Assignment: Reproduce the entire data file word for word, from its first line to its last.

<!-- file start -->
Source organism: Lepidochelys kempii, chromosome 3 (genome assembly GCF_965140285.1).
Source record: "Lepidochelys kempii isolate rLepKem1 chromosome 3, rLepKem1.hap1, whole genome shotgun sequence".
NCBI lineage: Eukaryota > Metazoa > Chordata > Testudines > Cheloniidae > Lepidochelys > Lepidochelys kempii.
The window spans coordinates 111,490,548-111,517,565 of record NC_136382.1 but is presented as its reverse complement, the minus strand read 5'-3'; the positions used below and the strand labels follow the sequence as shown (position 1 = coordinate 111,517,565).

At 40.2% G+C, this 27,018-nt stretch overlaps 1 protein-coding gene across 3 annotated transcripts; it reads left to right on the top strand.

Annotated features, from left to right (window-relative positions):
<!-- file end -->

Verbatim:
Source organism: Lepidochelys kempii, chromosome 3 (genome assembly GCF_965140285.1).
Source record: "Lepidochelys kempii isolate rLepKem1 chromosome 3, rLepKem1.hap1, whole genome shotgun sequence".
NCBI lineage: Eukaryota > Metazoa > Chordata > Testudines > Cheloniidae > Lepidochelys > Lepidochelys kempii.
The window spans coordinates 111,490,548-111,517,565 of record NC_136382.1 but is presented as its reverse complement, the minus strand read 5'-3'; the positions used below and the strand labels follow the sequence as shown (position 1 = coordinate 111,517,565).

At 40.2% G+C, this 27,018-nt stretch overlaps 1 protein-coding gene across 3 annotated transcripts; it reads left to right on the top strand.

Annotated features, from left to right (window-relative positions):